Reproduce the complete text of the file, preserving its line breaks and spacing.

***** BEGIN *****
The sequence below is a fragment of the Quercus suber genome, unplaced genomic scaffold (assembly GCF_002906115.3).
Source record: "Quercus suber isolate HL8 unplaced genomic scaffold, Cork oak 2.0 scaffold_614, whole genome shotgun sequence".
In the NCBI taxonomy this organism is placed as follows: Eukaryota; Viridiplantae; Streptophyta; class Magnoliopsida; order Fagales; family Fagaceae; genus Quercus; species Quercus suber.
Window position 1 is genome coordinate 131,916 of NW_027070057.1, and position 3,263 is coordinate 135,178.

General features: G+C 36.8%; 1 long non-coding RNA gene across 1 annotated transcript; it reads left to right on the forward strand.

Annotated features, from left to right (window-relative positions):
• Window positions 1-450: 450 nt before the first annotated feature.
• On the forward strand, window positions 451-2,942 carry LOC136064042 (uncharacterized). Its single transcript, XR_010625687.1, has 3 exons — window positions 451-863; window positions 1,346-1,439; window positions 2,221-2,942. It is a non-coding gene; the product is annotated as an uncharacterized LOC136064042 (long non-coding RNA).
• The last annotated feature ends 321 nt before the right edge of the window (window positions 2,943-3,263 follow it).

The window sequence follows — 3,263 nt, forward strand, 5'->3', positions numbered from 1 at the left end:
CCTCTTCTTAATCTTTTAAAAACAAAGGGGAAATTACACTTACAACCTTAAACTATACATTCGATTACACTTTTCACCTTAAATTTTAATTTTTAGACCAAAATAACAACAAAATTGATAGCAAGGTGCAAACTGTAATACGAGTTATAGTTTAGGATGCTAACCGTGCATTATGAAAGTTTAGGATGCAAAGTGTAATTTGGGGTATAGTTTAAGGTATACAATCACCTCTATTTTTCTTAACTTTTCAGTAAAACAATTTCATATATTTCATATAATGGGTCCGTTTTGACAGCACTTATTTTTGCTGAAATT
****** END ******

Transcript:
The sequence below is a fragment of the Quercus suber genome, unplaced genomic scaffold (assembly GCF_002906115.3).
Source record: "Quercus suber isolate HL8 unplaced genomic scaffold, Cork oak 2.0 scaffold_614, whole genome shotgun sequence".
In the NCBI taxonomy this organism is placed as follows: Eukaryota; Viridiplantae; Streptophyta; class Magnoliopsida; order Fagales; family Fagaceae; genus Quercus; species Quercus suber.
Window position 1 is genome coordinate 131,916 of NW_027070057.1, and position 3,263 is coordinate 135,178.

General features: G+C 36.8%; 1 long non-coding RNA gene across 1 annotated transcript; it reads left to right on the forward strand.

Annotated features, from left to right (window-relative positions):
• Window positions 1-450: 450 nt before the first annotated feature.
• On the forward strand, window positions 451-2,942 carry LOC136064042 (uncharacterized). Its single transcript, XR_010625687.1, has 3 exons — window positions 451-863; window positions 1,346-1,439; window positions 2,221-2,942. It is a non-coding gene; the product is annotated as an uncharacterized LOC136064042 (long non-coding RNA).
• The last annotated feature ends 321 nt before the right edge of the window (window positions 2,943-3,263 follow it).

The window sequence follows — 3,263 nt, forward strand, 5'->3', positions numbered from 1 at the left end:
CCTCTTCTTAATCTTTTAAAAACAAAGGGGAAATTACACTTACAACCTTAAACTATACATTCGATTACACTTTTCACCTTAAATTTTAATTTTTAGACCAAAATAACAACAAAATTGATAGCAAGGTGCAAACTGTAATACGAGTTATAGTTTAGGATGCTAACCGTGCATTATGAAAGTTTAGGATGCAAAGTGTAATTTGGGGTATAGTTTAAGGTATACAATCACCTCTATTTTTCTTAACTTTTCAGTAAAACAATTTCATATATTTCATATAATGGGTCCGTTTTGACAGCACTTATTTTTGCTGAAATT